Last Sunday in Sunday School, we discussed the book of Judges. As a Mormon feminist, my normal instinct is to turn to the Deborah chapters and start chattering away on prophetesses and female judges. However, our teacher started with a different story that turned my world upside down. I’ll admit that I haven’t gotten very far in my Old Testament reading this year and I had never heard of the annunciation experience of Samson’s mother. This was an entirely new story to me!

I’ll give a short summary, but you can read it in full in Judges 13.

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Guest Post: A Mother of One

lori davisby Lori Davis

When I introduce my family at church, the wheels start turning in people’s heads. “Only one child . . . and the daughter’s not a baby.”

Most people assume that I can’t have more children. I must be facing a barrage of fertility treatments. I must be very depressed. No doubt I would be thrilled to hear about the latest alternative medicine miracle fix.

Some people assume that I don’t want more children. I must find motherhood less rewarding than the Church assures me it is. My testimony of families must be on shaky ground.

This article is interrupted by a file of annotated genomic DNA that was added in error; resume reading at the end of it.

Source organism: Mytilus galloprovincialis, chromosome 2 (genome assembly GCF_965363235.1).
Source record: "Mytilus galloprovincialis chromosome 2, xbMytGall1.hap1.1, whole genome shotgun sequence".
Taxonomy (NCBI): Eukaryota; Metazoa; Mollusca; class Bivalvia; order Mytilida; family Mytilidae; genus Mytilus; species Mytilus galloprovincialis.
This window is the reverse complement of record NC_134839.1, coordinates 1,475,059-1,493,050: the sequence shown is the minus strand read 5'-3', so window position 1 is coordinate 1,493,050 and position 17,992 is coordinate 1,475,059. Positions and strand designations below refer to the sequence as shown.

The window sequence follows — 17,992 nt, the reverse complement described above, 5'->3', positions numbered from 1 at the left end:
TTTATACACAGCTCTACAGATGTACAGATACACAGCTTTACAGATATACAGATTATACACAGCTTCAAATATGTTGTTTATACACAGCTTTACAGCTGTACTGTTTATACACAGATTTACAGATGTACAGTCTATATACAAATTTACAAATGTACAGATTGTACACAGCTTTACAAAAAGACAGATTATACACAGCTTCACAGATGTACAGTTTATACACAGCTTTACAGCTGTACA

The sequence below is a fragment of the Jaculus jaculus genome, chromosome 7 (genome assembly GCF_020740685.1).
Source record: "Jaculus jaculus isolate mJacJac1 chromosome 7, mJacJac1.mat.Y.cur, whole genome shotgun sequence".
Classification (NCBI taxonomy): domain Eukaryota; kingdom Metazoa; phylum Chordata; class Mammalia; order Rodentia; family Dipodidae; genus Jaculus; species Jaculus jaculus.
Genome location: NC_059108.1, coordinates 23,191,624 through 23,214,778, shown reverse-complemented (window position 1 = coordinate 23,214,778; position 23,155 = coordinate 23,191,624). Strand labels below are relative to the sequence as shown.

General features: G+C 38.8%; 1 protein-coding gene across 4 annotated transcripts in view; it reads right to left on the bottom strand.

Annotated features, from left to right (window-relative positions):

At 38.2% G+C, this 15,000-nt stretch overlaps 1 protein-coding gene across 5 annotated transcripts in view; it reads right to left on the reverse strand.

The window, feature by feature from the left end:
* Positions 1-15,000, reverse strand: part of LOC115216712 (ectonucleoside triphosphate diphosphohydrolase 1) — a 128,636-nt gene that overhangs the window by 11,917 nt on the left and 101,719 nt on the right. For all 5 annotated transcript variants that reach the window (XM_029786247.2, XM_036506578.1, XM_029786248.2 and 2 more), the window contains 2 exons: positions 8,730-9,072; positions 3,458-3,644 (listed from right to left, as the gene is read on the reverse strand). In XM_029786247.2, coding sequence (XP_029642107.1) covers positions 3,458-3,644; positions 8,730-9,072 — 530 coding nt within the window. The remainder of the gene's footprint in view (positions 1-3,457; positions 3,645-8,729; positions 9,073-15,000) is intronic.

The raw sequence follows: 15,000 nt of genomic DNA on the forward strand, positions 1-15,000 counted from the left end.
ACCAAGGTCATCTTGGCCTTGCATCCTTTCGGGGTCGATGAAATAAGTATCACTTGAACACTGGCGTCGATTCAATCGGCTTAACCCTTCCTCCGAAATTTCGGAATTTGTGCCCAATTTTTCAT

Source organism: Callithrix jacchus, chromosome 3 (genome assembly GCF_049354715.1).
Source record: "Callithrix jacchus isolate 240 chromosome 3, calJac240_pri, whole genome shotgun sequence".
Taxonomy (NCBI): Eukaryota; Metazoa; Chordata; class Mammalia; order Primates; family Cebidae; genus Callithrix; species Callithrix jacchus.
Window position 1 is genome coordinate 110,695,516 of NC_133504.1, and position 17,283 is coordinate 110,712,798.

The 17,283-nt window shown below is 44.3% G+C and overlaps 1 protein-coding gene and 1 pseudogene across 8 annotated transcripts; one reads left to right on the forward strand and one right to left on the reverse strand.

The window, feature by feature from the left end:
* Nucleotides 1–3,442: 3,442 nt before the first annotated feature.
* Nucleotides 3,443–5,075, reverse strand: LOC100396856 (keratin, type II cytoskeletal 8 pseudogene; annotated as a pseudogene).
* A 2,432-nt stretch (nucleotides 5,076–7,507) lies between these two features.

Either way, I am obviously coping with a major trial. People don’t like to mention it. They might be probing an open wound.

Few have the temerity to ask, but when they do, I find myself tongue-tied. I flounder and bluster, trying to explain myself. The truth is I love motherhood. I expected more children. Those high school sex education videos certainly led me to believe more would come. Reality has been a bit different. And apparently, I’m supposed to feel terrible about this.

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Birth/Rebirth: Two Tales of Triplets

At a Christmas party last month, I found myself talking to two women who are in choir with my husband. They have a lot in common, both LDS women, in Mesa, Arizona, amazing singers, and they have each given birth to triplets.  When I listened to them describe their experiences with pregnancy, birth, and caring for triplets, I was amazed.  Speechless, even (which rarely happens to me). I asked them to participate in our Birth/Rebirth series and here are their stories.

Lindsay